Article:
Sivut kuvina
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hands and sweat of the brows. Providence furnishes materials, but expects that we should work them up ourselves. The earth must be laboured before it gives its increase, and when it is forced into its several products, how many hands must they pass through before they are fit for use? Manufactures, trade and agriculture, naturally employ more than nineteen parts of the species in twenty; and as for those who are not obliged to labour, by the condition in which they are born, they are more

miserable than the rest of mankind, unless they indulge themselves 10 in that voluntary labour which goes by the name of exercise.

My friend Sir Roger has been an indefatigable man in business of this kind, and has hung several parts of his house with the trophies of his former labours. The walls of his great hall are covered with the horns of several kinds of deer that he has killed in the chase, which he thinks the most valuable furniture of his house, as they afford him frequent topics of discourse, and shew that he has not been idle. At the lower end of the hall, is a large otter's skin stuffed with hay, which his mother ordered to be hung up in

that manner, and the knight looks upon it with great satisfaction, 20 because it seems he was but nine years old when his dog killed him.

A little room adjoining to the hall is a kind of arsenal filled with guns of several sizes and inventions, with which the knight has made great havoc in the woods, and destroyed many thousands of pheasants, partridges, and woodcocks. His stable doors are patched with noses that belonged to foxes of the knight's own hunting down. Sir Roger shewed me one of them, that for distinction's sake has a brass nail struck through it, which cost him about fifteen hours' riding, carried him through half a dozen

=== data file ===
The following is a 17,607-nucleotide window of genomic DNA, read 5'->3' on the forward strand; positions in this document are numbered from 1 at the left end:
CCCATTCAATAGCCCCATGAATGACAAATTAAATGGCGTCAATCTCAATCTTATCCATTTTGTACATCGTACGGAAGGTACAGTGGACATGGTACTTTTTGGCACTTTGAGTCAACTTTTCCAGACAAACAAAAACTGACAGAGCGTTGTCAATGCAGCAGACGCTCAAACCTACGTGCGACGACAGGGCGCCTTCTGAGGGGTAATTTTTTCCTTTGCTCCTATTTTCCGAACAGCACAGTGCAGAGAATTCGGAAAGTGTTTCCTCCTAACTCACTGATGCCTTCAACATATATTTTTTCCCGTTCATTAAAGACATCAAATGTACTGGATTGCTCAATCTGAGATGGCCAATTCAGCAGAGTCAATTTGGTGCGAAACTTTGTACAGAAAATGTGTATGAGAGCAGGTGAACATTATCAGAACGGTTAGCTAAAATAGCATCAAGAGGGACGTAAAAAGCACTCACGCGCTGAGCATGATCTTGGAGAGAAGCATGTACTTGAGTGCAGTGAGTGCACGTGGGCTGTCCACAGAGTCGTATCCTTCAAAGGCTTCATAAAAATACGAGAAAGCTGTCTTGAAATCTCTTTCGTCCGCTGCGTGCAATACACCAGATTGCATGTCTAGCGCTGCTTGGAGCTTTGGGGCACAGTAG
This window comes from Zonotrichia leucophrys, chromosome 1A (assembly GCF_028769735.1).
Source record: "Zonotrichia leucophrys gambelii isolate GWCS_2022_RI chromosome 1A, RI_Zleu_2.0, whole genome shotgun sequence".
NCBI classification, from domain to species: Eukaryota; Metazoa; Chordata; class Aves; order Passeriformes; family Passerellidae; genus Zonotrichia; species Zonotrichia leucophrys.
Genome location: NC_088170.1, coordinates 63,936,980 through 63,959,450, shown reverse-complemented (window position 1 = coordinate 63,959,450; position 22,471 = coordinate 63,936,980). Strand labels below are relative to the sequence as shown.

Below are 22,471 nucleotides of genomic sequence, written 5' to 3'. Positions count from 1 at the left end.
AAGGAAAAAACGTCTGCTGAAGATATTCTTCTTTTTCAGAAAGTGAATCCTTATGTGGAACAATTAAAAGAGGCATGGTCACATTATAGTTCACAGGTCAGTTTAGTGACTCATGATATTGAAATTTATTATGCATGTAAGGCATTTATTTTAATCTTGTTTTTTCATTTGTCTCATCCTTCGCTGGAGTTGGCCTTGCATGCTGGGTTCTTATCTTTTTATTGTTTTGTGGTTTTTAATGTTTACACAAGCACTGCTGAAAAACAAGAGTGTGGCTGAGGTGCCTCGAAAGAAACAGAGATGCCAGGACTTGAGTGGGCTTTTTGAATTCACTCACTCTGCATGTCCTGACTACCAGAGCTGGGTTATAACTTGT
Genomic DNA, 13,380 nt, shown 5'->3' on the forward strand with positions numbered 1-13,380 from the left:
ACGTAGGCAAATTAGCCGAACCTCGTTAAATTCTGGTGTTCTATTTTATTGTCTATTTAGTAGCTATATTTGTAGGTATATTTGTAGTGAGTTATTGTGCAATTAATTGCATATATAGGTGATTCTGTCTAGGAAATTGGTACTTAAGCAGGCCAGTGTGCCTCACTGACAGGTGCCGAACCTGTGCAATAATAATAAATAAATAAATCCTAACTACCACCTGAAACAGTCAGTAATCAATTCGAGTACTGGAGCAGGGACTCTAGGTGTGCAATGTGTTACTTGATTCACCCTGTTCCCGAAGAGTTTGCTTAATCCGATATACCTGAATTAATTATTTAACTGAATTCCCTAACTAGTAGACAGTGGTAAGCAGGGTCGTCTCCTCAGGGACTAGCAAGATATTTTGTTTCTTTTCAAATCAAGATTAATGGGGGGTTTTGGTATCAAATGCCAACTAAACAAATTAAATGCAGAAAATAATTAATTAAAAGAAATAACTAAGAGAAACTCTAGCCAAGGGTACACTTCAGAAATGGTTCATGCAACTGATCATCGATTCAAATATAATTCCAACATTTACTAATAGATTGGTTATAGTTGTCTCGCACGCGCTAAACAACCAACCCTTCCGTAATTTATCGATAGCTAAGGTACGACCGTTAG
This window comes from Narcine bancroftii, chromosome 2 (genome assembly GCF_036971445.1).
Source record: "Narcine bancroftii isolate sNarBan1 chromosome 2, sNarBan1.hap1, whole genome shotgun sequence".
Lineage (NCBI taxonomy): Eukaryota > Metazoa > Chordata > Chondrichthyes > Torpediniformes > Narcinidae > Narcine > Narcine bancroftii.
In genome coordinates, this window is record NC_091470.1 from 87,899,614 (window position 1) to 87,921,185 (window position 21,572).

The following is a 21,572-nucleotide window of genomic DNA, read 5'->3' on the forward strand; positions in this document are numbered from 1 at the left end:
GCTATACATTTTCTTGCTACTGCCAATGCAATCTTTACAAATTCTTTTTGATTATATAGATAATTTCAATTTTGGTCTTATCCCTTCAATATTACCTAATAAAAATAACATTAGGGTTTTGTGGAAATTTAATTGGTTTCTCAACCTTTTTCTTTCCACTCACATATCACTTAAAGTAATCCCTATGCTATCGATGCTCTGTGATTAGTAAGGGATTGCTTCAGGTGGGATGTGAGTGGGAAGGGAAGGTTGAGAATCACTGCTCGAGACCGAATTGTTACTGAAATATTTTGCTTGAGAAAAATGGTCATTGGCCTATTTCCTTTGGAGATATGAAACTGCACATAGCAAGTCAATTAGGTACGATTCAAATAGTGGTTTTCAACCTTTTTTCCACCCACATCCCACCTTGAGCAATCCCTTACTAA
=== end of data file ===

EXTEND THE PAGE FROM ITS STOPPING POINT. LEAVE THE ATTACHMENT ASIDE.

counties, killed him a brace of geldings, and lost above half his 30 dogs. This the knight looks upon as one of the greatest exploits

of his life. The perverse widow,* whom I have given some account of, was the death of several foxes; for Sir Roger has told me, that in the course of his amours he patched the western door of his stable. Whenever the widow was cruel, the foxes were sure to pay for it. In proportion as his passion for the widow abated, and old age came on, he left off fox-hunting; but a hare is not yet safe that sits within ten miles of his house.

There is no kind of exercise which I would so recommend to my readers of both sexes as this of riding, as there is none which

* See Page 21, 1. 26.

so much conduces to health, and is every way accommodated to the body, according to the idea which I have given of it. Dr. Sydenham is very lavish in its praises; and if the English reader will see the mechanical effects of it described at length, he may find them in a book published not many years since, under the title of Medicina Gymnastica. For my own part, when I am in town, for want of these opportunities, I exercise myself an hour every morning upon a dumb bell that is placed in a corner of my room,